This would also include the pre-positioning of armaments for Ukrainian militants, including anti-aircraft missiles such as the Stinger, which might be deployed against Russian forces.
Citing sources familiar with the strategic planning, the outlet noted that the White House is looking at European nations to provide
assistance to Ukraine.
In its turn, Russia has repeatedly denied accusations of “hostile actions” by Western countries and Ukraine, stating that it does not threaten anyone, and statements about “Russian aggression” are used as an excuse to deploy more NATO military equipment and weapon systems near Russian borders.
Earlier, the Russian Foreign Ministry noted that the West’s statements about “Russian aggression” and the opportunity to help Kiev defend itself against it are both ridiculous and dangerous.
On Thursday, Russian Deputy Foreign Minister Sergey Ryabkov, who will participate in the US-Russia talks next week, said in an interview, that “no matter how much we tried to stop the negative trend in Euro-Atlantic security, we always stumbled upon actions that went contrary to the promises given to us.”
During the latest phone call between the US and Russian presidents last week, Putin briefed Biden about the major concepts of the proposed security accords Russia had submitted earlier, emphasizing that Moscow requires legally enforceable agreements on security assurances.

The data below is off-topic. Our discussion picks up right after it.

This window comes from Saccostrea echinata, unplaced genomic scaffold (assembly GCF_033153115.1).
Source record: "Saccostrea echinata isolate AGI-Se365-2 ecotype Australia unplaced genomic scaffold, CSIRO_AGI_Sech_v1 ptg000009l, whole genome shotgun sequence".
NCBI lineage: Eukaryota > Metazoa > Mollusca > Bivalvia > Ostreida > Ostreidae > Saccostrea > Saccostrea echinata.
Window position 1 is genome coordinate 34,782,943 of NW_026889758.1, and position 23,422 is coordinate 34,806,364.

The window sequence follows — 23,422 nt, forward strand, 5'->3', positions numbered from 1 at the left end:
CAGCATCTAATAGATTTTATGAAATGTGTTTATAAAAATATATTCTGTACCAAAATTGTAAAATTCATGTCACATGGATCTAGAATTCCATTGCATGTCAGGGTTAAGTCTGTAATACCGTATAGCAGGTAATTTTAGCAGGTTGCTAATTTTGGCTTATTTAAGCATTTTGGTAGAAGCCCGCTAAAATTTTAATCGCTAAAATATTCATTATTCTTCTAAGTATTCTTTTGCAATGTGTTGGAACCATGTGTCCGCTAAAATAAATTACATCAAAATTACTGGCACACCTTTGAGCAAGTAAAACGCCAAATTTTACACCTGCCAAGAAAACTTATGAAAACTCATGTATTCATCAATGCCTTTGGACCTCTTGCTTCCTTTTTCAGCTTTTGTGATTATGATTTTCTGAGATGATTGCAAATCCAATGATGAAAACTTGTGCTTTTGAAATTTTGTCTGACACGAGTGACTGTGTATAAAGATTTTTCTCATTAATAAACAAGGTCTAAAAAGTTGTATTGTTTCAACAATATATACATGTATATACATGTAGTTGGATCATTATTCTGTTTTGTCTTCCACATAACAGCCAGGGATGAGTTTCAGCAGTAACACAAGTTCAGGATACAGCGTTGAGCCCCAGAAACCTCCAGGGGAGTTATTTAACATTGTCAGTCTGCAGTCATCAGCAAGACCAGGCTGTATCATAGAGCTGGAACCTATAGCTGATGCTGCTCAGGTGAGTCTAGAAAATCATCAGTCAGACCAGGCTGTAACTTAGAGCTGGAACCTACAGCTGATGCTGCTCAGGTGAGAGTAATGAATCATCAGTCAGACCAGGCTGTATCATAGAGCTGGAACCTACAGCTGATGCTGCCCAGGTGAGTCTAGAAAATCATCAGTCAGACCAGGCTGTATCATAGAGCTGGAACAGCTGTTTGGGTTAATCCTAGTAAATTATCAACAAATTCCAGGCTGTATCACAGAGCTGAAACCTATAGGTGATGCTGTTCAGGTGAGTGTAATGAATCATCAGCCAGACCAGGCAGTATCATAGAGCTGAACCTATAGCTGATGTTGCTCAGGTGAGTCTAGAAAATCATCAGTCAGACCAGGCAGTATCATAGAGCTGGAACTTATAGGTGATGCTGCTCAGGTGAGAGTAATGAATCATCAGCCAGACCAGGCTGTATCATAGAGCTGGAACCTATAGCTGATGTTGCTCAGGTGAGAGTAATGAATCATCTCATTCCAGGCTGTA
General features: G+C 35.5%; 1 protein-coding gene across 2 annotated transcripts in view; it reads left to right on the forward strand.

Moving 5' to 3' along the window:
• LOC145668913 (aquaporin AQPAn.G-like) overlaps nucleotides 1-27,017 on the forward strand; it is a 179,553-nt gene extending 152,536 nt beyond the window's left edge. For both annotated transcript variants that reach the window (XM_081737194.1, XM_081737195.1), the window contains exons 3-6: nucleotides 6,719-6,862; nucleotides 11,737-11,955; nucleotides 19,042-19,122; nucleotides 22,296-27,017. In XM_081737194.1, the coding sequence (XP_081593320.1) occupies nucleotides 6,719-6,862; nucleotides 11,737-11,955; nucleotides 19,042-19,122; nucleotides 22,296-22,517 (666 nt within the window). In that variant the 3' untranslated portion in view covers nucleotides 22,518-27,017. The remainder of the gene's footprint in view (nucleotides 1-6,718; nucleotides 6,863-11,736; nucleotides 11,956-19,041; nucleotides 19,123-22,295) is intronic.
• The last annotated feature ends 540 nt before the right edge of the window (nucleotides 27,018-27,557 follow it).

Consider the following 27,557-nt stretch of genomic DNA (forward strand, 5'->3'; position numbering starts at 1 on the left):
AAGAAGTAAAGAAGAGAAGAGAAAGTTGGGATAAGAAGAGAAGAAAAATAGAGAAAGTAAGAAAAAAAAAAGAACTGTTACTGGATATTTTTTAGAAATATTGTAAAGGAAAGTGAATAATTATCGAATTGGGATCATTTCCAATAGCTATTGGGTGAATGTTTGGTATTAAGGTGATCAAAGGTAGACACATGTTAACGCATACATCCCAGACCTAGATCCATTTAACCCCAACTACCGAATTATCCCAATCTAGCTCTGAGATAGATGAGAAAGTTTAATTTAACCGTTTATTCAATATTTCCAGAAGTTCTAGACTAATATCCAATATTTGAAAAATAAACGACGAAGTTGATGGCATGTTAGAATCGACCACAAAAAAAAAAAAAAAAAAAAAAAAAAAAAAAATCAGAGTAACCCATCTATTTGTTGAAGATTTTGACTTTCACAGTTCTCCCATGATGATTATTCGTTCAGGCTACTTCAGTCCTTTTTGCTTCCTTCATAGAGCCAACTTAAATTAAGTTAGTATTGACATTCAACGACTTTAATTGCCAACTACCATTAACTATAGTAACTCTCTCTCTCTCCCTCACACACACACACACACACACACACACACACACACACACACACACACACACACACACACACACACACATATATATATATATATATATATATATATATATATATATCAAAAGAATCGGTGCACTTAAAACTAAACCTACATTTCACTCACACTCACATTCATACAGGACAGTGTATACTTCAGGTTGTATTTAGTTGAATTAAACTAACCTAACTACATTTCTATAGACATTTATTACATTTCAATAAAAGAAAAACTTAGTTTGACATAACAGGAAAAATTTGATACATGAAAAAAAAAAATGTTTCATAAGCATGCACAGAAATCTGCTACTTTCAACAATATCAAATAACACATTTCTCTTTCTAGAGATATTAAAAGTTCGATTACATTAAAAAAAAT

The Russian president also warned his American counterpart that imposing further harsh sanctions might destabilize relations between the two countries. For his part, Biden assured Putin that the US would not deploy any “offensive strike weapons” in Ukraine.
During the conversation, in the event that Russia invades Ukraine, Biden threatened Moscow with sanctions and a NATO response, a premise that Moscow has repeatedly dismissed as unjustified and absurd.
Russia published its draft agreement on mutual security measures for the US and NATO member states in mid-December. The draft consists of nine articles, such as NATO’s halt in expanding, including the accession of Ukraine, prohibiting the conduct of military activities in the countries of Eastern Europe, the Caucasus and Central Asia, as well as refusal to deploy intermediate and shorter-range missiles in locations from where they can hit the territory of other parties of the agreement.
The US and Russia will meet on Monday to discuss arms control and the situation in Ukraine. After that, NATO members will meet with Russian officials in Brussels on Wednesday, while a plan to boost the number of troops stationed in the Baltics and Southeast Europe, maybe by several thousand, is set to be debated by NATO this week, according to reports.